The conditions are anything but humane for the cats, according to Grant Sizemore, a conservation biologist who is Director of Invasive Species Programs for the American Bird Conservancy.
"Cats are sharing food with raccoons, foxes, skunks or rats," Sizemore said. "There's a high likelihood for injury and for transmission of disease, one of them being rabies."
The American Bird Conservancy's primary concern is the stunning impact that free-roaming cats have on the environment, specifically native bird species.
Cats are killers
A landmark 2012 study co-authored by Peter Marra, the chief of the Smithsonian’s migratory bird center, found that as many 1.3 to 4 billion native birds in the US are killed annually by free-roaming cats.
Marra’s work, which included an analysis of 50 years of studies on cat predation, changed the conversation on feral cats. He has since settled on a more precise estimate of 2.4 billion birds killed annually.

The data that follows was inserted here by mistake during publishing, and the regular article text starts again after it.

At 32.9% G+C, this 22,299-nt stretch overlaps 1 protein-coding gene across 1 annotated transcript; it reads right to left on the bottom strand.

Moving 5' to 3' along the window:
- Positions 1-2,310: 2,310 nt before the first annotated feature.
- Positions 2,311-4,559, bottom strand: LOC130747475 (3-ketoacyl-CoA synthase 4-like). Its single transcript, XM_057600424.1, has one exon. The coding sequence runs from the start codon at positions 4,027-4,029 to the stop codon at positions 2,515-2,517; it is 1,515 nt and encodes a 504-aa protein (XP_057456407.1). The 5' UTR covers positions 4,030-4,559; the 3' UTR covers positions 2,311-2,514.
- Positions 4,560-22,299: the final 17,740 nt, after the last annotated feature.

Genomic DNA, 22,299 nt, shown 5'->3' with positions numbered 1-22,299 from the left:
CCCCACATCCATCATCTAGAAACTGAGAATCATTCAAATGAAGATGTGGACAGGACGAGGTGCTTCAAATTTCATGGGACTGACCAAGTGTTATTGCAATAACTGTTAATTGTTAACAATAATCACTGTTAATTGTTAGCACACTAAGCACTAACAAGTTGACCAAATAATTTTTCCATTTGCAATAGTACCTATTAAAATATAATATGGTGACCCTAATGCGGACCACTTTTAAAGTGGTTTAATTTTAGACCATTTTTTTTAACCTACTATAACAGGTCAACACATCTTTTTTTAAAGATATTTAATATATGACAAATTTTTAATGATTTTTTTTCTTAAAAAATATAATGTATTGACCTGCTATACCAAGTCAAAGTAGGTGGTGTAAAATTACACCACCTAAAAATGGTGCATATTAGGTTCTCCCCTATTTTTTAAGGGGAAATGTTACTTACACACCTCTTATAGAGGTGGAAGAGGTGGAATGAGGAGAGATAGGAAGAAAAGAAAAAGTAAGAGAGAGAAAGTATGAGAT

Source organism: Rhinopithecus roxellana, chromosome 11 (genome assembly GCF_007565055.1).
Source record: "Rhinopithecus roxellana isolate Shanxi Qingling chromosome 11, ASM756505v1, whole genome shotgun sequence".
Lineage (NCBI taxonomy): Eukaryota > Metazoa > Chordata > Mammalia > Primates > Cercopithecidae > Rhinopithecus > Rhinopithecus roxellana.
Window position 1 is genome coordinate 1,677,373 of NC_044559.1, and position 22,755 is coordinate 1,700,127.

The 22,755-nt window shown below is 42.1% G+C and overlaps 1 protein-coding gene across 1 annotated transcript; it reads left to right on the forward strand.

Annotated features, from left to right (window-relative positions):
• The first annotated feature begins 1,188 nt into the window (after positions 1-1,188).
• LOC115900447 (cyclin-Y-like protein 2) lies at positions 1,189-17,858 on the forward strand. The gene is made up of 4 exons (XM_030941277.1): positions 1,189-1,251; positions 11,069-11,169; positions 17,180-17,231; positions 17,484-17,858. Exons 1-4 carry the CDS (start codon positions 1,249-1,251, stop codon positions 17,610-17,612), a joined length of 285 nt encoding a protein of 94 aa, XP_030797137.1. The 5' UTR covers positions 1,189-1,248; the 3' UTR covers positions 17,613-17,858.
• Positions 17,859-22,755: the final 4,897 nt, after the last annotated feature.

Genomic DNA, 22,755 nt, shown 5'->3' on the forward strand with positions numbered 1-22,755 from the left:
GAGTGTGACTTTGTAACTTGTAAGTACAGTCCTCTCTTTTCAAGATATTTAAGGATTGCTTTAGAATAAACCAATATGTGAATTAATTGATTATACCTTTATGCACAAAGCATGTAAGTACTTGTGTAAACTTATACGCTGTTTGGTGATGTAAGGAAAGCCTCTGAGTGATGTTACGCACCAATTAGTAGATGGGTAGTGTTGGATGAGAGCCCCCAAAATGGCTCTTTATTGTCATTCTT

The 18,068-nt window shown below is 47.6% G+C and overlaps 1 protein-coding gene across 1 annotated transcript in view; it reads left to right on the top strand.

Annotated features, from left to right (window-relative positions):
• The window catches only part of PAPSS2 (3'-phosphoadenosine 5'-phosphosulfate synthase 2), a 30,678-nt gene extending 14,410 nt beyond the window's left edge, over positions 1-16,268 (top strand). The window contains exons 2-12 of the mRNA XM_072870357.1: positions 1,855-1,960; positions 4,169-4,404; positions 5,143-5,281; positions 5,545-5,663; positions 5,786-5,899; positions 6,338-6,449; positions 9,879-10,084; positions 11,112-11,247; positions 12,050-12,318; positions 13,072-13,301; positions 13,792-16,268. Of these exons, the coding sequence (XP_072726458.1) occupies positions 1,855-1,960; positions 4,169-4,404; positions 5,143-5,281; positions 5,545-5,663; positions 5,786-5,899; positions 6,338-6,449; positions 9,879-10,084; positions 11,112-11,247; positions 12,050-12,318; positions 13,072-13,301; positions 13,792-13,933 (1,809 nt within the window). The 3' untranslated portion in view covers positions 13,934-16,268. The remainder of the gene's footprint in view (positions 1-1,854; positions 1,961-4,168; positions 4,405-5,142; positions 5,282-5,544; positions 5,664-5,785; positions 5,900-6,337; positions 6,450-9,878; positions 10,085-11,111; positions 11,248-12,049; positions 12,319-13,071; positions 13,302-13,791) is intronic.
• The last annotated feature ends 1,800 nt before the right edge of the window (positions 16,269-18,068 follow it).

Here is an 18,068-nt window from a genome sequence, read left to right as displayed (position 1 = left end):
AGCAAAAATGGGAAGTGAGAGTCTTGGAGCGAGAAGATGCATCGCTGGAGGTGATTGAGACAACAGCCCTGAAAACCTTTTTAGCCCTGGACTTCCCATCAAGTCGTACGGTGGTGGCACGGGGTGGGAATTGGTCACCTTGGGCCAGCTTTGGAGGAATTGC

Indeed, aside from vultures and sea gulls which are too large for cats to take down, the only birds seen anywhere near the filthy cat colony in Upper Marlboro on multiple visits by WUSA9 was a single robin high in one tree.
It was an unusual circumstance in an area with ample food and open dumpsters, which normally attract flocks of house sparrows and starlings when cats are not present.
"They're instinctive predators and they’ll hunt and kill wildlife regardless of whether they are hungry," Sizemore said. "Cats have actually contributed to the extinction of 63 species in the wild."
40 million feral cats
The Humane Society of the United States estimates there are as many as 30 to 40 million free-roaming or feral cats in the US.
Rodney Taylor, the chief of the Prince George's County Animal Services Division, said he cannot estimate how many feral cats are in the county. Taylor said his officers handle as many as 1,400 of them each year, which is likely only a small percentage of the cats that are on the loose.
The problem is not unique to Prince George’s County, the D.C. region, or the US.